Dubiously Downbeat U.S. Productivity Data Boosts Appetite For Gold

It all seemed set for the Federal Reserve to hike lending rates before the end of this year after the U.S. Labor Department reported upbeat jobs data for July. But those hopes are now fading, yet again it seems, after the same department said on Tuesday that productivity of U.S. workers declined 0.5% in the second-quarter. Gold and SPDR Gold Trust (ETF) (NYSEARCA:GLD) are gaining on the report.

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The report has dubious accuracy, as former Fed Chairman Alan Greenspan once admitted in his autobiography that the same index failed to take into account the impact of the personal computer on productivity in the mid 90’s during his tenure. Admittedly then, this may just be a manufactured excuse for the Fed not to raise rates once again.

Nonetheless, the downbeat productivity report can be seen sending investors back to safe-haven assets such as gold. The price of the yellow metal rose in Asian trading, with those gains extending in European trading.

Prices of gold futures for December delivery had already hit a session peak of $1,361.35 a troy ounce in early trading in Europe. Early in the day in Asia gold rose 0.52%.

Gold started rising a day earlier as soon as the disappointing report on U .S. productivity metric reached the market.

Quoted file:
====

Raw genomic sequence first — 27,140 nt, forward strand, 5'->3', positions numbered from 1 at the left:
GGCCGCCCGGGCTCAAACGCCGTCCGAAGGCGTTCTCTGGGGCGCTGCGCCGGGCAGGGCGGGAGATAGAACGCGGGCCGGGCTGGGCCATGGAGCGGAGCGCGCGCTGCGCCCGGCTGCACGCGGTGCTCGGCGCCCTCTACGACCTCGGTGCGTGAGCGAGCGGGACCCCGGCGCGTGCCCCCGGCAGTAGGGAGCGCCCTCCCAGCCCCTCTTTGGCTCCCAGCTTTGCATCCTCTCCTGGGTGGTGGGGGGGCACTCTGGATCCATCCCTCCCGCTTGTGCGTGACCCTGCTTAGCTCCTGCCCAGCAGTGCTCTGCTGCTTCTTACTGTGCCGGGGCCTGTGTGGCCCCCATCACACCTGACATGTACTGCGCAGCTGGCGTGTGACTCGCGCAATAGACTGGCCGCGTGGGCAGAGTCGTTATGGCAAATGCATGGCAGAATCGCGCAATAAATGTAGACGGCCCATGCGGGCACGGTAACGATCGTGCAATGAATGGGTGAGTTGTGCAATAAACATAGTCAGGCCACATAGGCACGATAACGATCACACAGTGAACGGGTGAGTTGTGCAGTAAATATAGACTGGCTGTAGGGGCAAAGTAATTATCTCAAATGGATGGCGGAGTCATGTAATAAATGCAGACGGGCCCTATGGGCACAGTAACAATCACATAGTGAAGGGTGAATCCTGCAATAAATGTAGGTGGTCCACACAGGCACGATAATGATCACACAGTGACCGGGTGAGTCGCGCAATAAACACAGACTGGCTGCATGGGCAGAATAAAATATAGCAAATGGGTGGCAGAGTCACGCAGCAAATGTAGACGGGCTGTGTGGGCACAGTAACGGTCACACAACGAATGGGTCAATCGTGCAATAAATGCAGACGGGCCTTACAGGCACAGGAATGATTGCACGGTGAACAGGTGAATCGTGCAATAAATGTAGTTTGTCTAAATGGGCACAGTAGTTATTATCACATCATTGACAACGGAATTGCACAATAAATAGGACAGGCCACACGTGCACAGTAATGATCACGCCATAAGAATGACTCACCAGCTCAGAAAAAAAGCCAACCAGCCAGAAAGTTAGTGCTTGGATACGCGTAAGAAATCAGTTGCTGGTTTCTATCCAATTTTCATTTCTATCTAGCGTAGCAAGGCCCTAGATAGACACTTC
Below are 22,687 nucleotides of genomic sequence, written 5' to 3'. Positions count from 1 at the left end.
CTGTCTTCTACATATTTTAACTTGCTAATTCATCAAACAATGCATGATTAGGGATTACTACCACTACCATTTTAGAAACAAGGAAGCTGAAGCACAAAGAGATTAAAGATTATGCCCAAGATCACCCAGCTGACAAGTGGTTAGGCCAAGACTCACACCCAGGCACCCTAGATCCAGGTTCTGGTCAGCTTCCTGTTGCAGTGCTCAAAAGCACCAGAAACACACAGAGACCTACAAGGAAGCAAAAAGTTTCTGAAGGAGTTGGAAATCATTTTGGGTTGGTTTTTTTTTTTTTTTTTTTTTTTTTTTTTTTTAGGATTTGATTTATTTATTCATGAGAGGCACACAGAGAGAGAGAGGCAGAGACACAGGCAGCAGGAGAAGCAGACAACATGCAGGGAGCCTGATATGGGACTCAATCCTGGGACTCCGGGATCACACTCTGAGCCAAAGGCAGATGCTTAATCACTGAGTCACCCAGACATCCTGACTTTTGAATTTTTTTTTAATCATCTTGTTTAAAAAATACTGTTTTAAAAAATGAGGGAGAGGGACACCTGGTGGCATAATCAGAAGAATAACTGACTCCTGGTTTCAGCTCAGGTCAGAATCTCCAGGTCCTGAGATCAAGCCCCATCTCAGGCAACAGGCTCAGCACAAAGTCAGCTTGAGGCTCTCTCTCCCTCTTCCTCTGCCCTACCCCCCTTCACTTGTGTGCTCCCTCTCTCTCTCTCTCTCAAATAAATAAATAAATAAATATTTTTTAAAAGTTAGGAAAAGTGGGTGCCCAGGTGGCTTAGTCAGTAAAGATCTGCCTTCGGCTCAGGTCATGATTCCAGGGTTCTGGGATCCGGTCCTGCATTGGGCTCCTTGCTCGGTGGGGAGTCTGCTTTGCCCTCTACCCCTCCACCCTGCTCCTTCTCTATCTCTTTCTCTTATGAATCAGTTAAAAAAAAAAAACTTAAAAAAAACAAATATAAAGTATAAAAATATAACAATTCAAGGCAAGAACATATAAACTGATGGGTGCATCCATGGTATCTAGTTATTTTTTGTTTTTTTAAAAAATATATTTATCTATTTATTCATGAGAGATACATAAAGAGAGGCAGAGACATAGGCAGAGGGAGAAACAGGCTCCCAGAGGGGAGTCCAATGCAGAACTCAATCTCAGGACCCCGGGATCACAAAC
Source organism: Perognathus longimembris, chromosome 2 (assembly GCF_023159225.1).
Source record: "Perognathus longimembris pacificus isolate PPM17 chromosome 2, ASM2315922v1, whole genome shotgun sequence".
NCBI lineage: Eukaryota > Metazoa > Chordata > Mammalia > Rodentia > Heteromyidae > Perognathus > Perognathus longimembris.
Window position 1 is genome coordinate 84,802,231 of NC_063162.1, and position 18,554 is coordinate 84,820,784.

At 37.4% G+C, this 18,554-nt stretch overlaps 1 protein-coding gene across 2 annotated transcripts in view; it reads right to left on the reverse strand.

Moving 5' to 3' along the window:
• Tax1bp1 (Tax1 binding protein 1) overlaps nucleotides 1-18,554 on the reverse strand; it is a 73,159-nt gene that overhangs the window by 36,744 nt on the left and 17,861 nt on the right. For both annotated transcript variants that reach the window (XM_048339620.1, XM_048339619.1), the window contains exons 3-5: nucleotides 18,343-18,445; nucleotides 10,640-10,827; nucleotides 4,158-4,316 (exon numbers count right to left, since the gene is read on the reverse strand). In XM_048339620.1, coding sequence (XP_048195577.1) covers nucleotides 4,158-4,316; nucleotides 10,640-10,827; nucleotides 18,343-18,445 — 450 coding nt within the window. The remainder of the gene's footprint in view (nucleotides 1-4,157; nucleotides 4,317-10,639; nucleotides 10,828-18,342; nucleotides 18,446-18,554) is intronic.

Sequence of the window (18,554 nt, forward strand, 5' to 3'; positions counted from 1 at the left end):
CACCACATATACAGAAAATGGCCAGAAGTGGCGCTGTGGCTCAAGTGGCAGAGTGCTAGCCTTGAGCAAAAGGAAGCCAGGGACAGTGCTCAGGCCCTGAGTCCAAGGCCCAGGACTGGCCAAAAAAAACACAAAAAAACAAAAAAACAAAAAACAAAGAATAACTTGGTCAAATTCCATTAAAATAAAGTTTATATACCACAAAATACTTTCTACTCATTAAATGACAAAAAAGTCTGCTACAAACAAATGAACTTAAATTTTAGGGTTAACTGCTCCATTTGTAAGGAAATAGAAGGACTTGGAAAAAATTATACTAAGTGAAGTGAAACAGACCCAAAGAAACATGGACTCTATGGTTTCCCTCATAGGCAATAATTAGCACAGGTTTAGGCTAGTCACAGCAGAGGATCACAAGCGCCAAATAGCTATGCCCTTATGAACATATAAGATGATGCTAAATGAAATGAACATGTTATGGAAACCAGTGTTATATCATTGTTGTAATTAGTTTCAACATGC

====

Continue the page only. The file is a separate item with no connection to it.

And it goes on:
Productivity fells 0.5%

Though the 0.5% decline in nonfarm productivity in the second-quarter improved from a 0.6% decline registered in the first-quarter, it was not what economists expected. Analysts were looking for productivity measure to only decline 0.4%.

The weak productivity report has dented investor hope that the Fed will accelerate interest rate hikes and investors are turning to gold as a hedge as they see a prolonged period of economic uncertainty.

Before the productivity data came out, the Labor Department had reported that 255,000 new jobs were created in the U.S. in July, exceeding the estimate of 179,000 and building on the 292,000 jobs created in the prior month.

Pressure on dollar favors gold trading

The mixed U.S. economic data has also taken pressure off the dollar, which recently soared against a basket of global rivals. The U.S. dollar index was down nearly 0.54%.

But a weaker dollar is favorable for gold trader is it makes the yellow metal more affordable for foreign investors.

Gold prices rose in the first-quarter and are currently up about 26% so far in 2016. Mixed global economic data are expected to keep investors in hedging mode, thus driving up demand for gold.

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